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Butterflies of Mexico, USA & Canada
Funereal Duskywing
Erynnis funeralis  SKINNER, 1905
Family - HESPERIIDAE
subfamily - PYRGINAE
Tribe - ERYNNINI
Erynnis funeralis, Arizona, USA  Tony Hoare
Introduction
The subfamily Pyrginae are characterised by their habit of basking with wings outspread, compared to the half-open position favoured by the Hesperiinae.
The genus Erynnis has representatives throughout the temperate and sub-tropical regions of the northern hemisphere. There are 18 species in North America.
The dull brown appearance of funeralis epitomises the genus Erynnis, although some species, e.g. alfranius, baptisiae and the European Dingy Skipper tages, have subtle but beautiful patterns of pale dots and wavy lines.
One of the most distinctive characteristics of Erynnis species is their habit of roosting overnight or in overcast weather at the top of herbaceous plants, with their wings wrapped very tightly around dead flowerheads. By adopting this posture the camouflage pattern becomes incredibly effective, enabling the insects to escape the notice of birds and small mammals, thus avoiding predation for long periods. In England e.g. I observed a specimen of tages which remained continually at roost on a dead knapweed flowerhead for 14 days during an extended period of bad weather in 2006.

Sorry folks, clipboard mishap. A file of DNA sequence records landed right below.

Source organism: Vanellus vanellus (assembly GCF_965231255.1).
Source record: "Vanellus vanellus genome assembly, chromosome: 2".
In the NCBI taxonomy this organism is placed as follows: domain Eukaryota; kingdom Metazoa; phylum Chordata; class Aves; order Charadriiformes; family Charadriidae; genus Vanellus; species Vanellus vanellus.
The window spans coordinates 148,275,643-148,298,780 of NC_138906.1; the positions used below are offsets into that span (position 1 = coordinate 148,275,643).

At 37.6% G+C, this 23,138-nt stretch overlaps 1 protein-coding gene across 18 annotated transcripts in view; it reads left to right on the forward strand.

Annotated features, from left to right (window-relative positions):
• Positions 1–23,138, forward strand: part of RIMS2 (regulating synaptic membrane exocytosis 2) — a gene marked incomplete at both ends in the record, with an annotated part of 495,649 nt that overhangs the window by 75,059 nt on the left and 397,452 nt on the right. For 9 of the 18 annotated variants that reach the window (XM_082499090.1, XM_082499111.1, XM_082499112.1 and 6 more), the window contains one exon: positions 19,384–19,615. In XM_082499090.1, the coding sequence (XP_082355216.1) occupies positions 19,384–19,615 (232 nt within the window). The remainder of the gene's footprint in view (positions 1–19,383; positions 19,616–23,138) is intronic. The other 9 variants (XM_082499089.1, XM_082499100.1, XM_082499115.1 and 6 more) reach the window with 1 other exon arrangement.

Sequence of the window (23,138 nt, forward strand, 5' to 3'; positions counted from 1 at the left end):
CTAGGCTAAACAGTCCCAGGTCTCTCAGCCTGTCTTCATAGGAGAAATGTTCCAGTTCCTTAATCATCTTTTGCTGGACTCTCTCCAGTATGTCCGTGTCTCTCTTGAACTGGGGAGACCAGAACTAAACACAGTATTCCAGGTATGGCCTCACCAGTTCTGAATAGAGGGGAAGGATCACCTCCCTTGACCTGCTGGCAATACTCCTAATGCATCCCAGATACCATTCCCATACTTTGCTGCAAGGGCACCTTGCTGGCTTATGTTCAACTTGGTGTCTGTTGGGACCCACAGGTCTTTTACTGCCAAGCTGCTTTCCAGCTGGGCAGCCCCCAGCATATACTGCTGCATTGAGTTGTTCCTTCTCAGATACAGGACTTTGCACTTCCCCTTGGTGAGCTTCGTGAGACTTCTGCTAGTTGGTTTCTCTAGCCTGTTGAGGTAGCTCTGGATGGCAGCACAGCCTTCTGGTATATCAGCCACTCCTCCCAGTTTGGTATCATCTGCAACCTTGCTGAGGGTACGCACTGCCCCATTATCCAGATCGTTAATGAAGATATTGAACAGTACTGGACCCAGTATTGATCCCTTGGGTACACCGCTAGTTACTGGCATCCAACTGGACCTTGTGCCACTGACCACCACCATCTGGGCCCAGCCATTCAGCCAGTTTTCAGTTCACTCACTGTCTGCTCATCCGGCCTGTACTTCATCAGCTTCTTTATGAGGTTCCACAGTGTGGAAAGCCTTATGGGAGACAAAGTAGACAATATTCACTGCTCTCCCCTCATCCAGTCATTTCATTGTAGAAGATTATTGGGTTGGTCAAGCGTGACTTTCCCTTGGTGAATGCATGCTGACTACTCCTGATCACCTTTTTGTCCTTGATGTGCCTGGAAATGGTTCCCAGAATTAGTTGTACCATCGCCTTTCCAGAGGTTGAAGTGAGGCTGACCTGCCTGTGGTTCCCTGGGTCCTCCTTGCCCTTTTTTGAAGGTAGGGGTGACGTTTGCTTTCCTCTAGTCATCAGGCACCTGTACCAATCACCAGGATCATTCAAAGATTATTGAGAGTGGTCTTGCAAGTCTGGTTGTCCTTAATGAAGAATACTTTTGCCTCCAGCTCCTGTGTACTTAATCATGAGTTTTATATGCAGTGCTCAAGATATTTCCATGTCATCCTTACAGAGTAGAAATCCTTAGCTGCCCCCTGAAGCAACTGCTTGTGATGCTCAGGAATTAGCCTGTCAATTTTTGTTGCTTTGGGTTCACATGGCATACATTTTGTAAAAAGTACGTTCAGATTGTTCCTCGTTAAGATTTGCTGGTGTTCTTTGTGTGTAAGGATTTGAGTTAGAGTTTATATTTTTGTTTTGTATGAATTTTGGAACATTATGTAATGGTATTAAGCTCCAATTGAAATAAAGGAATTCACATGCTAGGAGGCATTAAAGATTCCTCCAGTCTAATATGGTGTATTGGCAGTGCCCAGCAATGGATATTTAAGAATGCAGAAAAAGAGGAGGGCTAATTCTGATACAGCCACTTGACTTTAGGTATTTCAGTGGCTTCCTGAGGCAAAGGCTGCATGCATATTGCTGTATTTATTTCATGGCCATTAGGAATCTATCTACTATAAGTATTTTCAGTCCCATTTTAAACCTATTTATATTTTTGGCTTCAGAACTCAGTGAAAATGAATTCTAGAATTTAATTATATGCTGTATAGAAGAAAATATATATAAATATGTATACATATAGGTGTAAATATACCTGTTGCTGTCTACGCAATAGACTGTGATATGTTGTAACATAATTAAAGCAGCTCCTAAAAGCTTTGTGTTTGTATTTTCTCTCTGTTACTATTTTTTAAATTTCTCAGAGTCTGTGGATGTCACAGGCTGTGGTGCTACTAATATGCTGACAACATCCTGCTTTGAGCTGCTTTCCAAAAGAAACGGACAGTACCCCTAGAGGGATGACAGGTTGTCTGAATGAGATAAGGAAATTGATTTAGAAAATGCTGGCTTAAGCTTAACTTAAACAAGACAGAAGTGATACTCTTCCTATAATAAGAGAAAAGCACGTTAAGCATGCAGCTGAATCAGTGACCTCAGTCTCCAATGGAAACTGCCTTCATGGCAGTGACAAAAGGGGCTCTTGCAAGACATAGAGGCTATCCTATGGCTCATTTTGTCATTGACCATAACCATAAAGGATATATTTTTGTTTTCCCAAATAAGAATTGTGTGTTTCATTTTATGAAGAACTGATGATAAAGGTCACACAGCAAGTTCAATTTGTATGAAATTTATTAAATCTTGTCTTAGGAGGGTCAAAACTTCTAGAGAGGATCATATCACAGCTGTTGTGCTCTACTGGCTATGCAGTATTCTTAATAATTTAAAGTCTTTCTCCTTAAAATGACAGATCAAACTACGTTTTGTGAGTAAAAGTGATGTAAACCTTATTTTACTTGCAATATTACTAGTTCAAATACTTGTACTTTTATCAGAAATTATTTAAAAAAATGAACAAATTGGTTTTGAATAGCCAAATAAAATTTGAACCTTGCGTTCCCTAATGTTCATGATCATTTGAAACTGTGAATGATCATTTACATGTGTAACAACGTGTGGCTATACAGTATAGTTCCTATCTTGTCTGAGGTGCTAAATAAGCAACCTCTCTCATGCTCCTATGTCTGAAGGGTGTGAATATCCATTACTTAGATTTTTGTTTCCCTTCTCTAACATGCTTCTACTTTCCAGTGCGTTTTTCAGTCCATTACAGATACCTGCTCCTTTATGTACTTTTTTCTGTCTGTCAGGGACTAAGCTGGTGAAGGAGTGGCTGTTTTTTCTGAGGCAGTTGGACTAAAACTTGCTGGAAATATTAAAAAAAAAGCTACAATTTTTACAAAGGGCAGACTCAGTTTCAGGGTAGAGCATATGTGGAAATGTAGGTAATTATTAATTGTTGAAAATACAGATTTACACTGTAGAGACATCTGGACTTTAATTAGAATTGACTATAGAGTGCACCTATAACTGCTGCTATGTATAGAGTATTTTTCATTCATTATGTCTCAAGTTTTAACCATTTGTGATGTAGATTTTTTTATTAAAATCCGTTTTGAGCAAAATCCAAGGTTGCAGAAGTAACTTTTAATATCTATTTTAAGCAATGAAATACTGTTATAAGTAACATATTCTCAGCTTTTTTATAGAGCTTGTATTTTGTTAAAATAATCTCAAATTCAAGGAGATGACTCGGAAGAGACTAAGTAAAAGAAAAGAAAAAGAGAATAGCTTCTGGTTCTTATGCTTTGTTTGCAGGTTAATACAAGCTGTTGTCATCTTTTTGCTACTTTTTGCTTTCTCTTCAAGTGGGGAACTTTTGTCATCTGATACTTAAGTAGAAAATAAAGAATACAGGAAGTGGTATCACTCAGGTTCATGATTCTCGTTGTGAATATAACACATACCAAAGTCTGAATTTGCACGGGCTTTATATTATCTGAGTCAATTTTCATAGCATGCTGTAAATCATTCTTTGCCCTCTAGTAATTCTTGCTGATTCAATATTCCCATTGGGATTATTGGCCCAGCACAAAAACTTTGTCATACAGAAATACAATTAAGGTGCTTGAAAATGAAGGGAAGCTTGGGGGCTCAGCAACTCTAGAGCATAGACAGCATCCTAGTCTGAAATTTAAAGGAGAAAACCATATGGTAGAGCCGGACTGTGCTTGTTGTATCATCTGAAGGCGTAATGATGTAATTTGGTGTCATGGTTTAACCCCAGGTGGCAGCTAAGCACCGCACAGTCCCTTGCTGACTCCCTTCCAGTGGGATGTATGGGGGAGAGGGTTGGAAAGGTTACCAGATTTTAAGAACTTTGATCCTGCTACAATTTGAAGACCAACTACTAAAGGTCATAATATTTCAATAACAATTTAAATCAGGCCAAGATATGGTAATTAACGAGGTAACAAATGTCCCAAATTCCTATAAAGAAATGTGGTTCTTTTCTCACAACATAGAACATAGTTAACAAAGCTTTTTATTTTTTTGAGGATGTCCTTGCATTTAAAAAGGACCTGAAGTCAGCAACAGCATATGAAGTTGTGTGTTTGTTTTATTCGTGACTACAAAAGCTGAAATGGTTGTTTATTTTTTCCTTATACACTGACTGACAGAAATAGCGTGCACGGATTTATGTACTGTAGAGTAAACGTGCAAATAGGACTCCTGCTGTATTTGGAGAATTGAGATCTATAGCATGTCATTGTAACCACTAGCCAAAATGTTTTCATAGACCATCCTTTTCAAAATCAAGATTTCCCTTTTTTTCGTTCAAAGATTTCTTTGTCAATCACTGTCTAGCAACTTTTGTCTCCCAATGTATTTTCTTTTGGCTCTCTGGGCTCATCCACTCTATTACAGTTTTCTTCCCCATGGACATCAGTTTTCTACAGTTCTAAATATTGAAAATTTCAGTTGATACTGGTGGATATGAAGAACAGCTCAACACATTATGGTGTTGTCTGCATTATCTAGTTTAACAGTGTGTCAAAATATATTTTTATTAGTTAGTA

Erynnis funeralis is the most widespread and common species in the Americas, being distributed from California to Argentina.
Habitats
This species inhabits dry grassy habitats at elevations between sea-level and about 2000m.
Lifecycle
The egg is yellow and is laid singly on the upperside of a leaf. The larval foodplant in the USA and Mexico is Robinia ( Fabaceae ). The fully grown larva is translucent green with thin pale lateral and dorsal lines. It has a squarish, charcoal coloured head with a pair of pale brown stubby knobs. The pupa is pinkish-white and is formed in a flimsy cocoon among leaf litter.
Adult behaviour
Both sexes take nectar from a wide variety of herbaceous flowers. They bask with their wings fully outspread on cool or overcast days, but hold the wings erect when temperatures are higher.
 

 

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